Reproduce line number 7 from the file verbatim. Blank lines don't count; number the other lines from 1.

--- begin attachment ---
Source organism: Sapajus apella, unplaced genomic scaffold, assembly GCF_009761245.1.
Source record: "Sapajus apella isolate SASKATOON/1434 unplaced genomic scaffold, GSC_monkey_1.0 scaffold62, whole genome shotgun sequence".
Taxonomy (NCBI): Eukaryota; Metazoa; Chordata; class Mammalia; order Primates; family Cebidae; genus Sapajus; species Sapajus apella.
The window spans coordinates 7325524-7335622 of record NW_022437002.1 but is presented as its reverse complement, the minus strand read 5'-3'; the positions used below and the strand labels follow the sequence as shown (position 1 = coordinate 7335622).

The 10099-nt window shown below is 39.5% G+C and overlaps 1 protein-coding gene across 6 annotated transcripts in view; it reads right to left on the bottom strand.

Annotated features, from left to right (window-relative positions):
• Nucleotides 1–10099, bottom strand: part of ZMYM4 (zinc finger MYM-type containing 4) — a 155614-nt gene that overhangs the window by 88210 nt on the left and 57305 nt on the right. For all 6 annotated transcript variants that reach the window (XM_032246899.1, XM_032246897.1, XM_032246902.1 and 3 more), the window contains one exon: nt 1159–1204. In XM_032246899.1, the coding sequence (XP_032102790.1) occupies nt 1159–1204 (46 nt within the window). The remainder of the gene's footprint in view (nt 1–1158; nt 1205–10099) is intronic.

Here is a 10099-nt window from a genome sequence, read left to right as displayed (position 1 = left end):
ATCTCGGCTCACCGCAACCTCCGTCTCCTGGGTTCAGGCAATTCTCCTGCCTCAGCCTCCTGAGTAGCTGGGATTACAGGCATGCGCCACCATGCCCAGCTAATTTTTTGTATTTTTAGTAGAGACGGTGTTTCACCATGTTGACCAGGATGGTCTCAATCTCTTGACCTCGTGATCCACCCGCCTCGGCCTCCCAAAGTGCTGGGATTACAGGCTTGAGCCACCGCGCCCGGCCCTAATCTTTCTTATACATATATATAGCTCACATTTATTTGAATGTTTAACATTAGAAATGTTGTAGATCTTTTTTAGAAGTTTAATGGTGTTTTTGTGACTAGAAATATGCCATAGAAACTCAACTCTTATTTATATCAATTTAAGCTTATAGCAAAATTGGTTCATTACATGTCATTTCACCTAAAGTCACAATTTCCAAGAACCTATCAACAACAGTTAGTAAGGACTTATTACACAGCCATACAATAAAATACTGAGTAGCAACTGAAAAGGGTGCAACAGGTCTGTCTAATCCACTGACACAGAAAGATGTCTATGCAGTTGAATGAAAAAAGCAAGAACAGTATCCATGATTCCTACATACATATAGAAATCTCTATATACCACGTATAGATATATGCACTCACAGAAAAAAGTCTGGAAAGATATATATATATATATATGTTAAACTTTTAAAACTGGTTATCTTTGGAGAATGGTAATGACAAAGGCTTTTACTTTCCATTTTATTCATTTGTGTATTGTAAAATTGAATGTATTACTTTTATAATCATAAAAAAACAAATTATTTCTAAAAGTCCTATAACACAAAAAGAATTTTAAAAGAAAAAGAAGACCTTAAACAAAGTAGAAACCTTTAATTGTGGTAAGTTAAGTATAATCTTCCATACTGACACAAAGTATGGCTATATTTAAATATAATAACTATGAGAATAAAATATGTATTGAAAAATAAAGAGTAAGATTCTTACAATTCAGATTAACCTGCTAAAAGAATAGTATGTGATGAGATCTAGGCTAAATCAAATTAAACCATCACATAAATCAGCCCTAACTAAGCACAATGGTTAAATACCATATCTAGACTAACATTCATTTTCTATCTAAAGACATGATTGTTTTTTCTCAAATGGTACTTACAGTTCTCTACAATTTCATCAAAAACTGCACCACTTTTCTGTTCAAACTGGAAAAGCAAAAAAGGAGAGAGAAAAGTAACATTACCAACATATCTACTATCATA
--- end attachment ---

• Nucleotides 1–10099, bottom strand: part of ZMYM4 (zinc finger MYM-type containing 4) — a 155614-nt gene that overhangs the window by 88210 nt on the left and 57305 nt on the right. For all 6 annotated transcript variants that reach the window (XM_032246899.1, XM_032246897.1, XM_032246902.1 and 3 more), the window contains one exon: nt 1159–1204. In XM_032246899.1, the coding sequence (XP_032102790.1) occupies nt 1159–1204 (46 nt within the window). The remainder of the gene's footprint in view (nt 1–1158; nt 1205–10099) is intronic.